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Meares Mortal Shortstop-turned-second-baseman Pat Meares
2002-10-31 11:28
by Mike Carminati

Meares Mortal

Shortstop-turned-second-baseman Pat Meares has agreed to drop his grievance against the Pirates. Meares had been kept on the disabled list for the entire 2002 season even though Meares contended that his injured left hand was healed and he was ready to play. He demanded his release so that he could sign with another team. Perhaps Meares' agent pointed out that he has approximately $4 M left on his contract before slapping him on the head and shouting, "Moron!"

Apparently, Meares will serve out the remaining year of his 4-year contract extension on the disabled list. Meares in accepting this agreement is in essence retiring since he will be 35 at the end of the contract and after not playing for most of 3 years will not be the most attractive free agent in the 2003-04 marketplace.

Meares represents the worst of the Pirates' Cam Bonifray years. Not many remember that the ever-average Meares actually took a salary cut in signing a one-year deal with the Pirates in 1999. He had made $2.5 M with the Twins in 1998, up from $245 K in 1996 and $1.425 M in 1997 thanks to arbitration. However, when the Twins started to pare down the team salary prior to 1999 Meares was cut loose. The Twins feared arbitration would continue to escalate his salary. The Twins were vilified in the press and by fans for doing so, but given his fungible mediocrity and the price tag accorded sustained mediocity by the arbitration system, who could blame them? Certainly, no one is questioning the decision now.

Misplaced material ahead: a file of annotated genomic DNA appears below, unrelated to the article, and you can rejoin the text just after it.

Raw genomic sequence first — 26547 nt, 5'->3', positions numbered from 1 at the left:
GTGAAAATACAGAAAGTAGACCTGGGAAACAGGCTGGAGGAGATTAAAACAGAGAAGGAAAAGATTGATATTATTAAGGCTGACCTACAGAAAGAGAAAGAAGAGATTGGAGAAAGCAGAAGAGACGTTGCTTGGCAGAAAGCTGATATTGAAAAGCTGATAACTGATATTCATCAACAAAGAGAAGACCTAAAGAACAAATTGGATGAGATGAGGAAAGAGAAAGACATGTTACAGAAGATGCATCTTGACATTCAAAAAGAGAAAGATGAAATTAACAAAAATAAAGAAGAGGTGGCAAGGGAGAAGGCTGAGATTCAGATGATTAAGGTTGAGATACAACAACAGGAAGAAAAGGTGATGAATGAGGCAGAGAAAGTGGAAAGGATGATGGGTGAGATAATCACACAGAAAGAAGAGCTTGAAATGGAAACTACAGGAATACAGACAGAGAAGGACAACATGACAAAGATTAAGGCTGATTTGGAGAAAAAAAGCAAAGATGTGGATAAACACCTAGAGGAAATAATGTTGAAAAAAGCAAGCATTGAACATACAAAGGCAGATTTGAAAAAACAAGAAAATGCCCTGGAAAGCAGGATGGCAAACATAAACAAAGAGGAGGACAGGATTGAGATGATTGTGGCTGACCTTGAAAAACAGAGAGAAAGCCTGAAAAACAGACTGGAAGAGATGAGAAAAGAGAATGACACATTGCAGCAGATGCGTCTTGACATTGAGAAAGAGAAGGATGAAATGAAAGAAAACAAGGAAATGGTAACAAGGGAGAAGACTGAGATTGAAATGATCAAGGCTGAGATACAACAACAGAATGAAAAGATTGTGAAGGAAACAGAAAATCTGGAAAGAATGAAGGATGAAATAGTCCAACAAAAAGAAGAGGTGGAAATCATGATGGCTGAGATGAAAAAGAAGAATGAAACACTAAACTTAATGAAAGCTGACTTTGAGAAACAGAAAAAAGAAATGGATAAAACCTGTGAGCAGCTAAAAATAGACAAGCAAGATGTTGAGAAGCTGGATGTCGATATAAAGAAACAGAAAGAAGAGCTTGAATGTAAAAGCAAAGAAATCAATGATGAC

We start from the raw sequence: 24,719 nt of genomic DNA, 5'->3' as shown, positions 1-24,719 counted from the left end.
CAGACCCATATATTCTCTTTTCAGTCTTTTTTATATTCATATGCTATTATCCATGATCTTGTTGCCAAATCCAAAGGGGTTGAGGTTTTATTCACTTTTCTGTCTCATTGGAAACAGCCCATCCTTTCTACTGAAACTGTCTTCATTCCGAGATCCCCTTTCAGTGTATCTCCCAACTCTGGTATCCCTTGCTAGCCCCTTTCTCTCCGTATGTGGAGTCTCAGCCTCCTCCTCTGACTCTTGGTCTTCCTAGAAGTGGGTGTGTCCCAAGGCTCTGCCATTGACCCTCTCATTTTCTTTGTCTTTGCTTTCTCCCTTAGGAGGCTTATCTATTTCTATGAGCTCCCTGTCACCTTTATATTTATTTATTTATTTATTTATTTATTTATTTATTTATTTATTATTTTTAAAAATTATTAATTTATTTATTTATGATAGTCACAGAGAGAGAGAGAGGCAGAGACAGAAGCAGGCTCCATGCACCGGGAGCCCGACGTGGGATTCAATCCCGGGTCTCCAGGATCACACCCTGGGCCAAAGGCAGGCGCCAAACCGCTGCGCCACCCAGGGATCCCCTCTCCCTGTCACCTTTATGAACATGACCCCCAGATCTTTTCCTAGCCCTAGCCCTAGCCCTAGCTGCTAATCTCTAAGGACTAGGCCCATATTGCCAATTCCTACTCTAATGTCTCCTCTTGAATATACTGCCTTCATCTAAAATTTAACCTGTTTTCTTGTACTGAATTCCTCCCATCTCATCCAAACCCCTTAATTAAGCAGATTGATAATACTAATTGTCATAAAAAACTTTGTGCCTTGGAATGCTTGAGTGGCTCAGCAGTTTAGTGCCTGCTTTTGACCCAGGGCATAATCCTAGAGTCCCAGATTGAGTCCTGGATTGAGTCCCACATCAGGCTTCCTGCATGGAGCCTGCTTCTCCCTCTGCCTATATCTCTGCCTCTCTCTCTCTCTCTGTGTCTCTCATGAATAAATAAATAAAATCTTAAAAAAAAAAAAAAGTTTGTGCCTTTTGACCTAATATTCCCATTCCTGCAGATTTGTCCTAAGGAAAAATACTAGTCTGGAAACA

When then Pirates' GM Bonifray signed Meares to a $1.5 M, one-year deal just before the start of Spring Training in 1999, it seemed like a wise bargain. Then the Pirtates mistakenly repaid Meares for taking the salary cut by guaranteeing him in April of 1999 a 4-year, $15 M extension. The extension did not take effect until 2000. Meares responded by playing only 21 games due to the injury to his hand and the subsequent surgery to repair it. He started at short in 2000 and then switched to second in 2001, all the while getting plenty of ABs and showing very little resemblance to a major-league player at the plate (His 2001 adjusted OPS was only 41% of the average major leaguer).

In May of this year, Meares, who started the year on the DL, claimed that he was ready to play and was as healthy as when he played last year. The Pirates responded that that's what they were afraid of, and asked him to have further surgery to strengthen his hand so that he could better grip the bat (he was getting hammered on the inside pitch). It is in the Pirates best interest for Meares to stay on the DL so that they can recoup their losses via disability insurance. No mention was made of the additional hush funds directed Meares' way.

But it's deserved since all rehab and no play makes Pat a dull boy. Dull he has not been as this citation from will attest:

June 26th, 1999: Shortstop Pat Meares of the Pittsburgh Pirates, on the disabled list recovering from surgery on his left hand, participates in a sausage race at Milwaukee's County Stadium. Meares, dressed as a 10-foot bratwurst, wins the race defeating a giant hot dog and a polish sausage. Two days ago, Meares was caught on videotape sunbathing in the upper deck of Philadelphia's Veteran Stadium for the first six innings of game.

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